A few weeks ago, I posted about Joey’s monster.
Joey’s mother recently sent me this picture, and I teared up. Joey’s great-aunt made him gloves with his monster on them. I was surprised by my tears. After all, it had just been an art project, right?
Art is a way we all express ourselves, though (like so much of communication) it involves motor planning and motor control. As children move through development, their art becomes more intentionally. They understand the choices and control they can make as they work, and their art is a true expression of themselves.
With Joey, my greatest hope is to give him a sense of intention and agency. Art, and even somewhat silly projects like making a monster out of sticky felt, is an opportunity for him to do that. With the monster, he chose the colors, shapes, and the location of the monster’s features.
Seeing those same features portrayed on gloves – remembering how he carefully selected each shape and color – overwhelmed me. Those small decisions he made – even where the arms ended up on the paper- are on the gloves for the world to see.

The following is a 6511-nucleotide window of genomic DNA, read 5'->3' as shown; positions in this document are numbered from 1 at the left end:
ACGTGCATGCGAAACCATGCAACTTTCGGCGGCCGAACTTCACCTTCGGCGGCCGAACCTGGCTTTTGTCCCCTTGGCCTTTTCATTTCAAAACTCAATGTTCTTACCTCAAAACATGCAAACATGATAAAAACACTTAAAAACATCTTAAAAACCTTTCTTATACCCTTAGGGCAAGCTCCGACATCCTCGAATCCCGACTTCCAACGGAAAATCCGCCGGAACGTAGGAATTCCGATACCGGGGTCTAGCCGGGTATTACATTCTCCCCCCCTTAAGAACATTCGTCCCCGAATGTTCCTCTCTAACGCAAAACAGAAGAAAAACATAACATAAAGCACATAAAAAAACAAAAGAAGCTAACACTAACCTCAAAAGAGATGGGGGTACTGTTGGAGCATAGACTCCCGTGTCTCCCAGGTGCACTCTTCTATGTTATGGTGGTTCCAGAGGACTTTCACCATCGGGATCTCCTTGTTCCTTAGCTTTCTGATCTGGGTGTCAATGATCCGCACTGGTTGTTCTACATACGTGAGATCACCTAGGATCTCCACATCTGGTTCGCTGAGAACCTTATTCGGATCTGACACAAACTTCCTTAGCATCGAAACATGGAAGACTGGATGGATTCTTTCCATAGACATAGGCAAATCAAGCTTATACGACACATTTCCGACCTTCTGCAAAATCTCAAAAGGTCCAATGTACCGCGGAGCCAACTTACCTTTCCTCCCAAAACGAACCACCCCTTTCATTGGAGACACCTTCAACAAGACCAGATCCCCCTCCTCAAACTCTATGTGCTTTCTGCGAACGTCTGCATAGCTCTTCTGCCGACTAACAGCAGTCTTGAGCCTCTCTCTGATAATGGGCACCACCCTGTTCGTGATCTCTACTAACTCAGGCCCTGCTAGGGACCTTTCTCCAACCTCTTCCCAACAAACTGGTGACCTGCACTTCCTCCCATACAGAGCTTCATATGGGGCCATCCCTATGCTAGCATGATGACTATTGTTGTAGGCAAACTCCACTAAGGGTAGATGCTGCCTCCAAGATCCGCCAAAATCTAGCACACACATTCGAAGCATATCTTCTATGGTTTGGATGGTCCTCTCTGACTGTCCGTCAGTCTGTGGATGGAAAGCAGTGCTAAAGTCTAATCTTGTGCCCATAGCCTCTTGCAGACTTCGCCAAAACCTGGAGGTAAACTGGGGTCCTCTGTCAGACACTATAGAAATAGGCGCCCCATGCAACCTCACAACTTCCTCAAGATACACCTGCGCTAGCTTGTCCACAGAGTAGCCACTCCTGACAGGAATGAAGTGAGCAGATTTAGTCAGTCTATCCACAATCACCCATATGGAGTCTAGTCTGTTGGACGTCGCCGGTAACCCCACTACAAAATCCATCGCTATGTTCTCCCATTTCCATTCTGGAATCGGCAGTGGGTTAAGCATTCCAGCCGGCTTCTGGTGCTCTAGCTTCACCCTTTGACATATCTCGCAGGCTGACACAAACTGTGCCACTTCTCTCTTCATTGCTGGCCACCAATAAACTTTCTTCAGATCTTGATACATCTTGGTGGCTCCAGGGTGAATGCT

It’s a small thing, and yet, so big.
My own children love the Make-A-Plate art kits, and love to color pictures at their grandparents that later end up on plates we eat off of for years. (And yes, my mother serves them food off plates that I made back in the 80s.) My girls take time on their art, but nothing like the painstaking labor Joey has to do as he makes choices and then must communicate those choices to me. And now, his art is also captured on daily items.
So, to this aunt I don’t know – thank you. Thank you for taking the time to honor Joey’s art and capture it on gloves.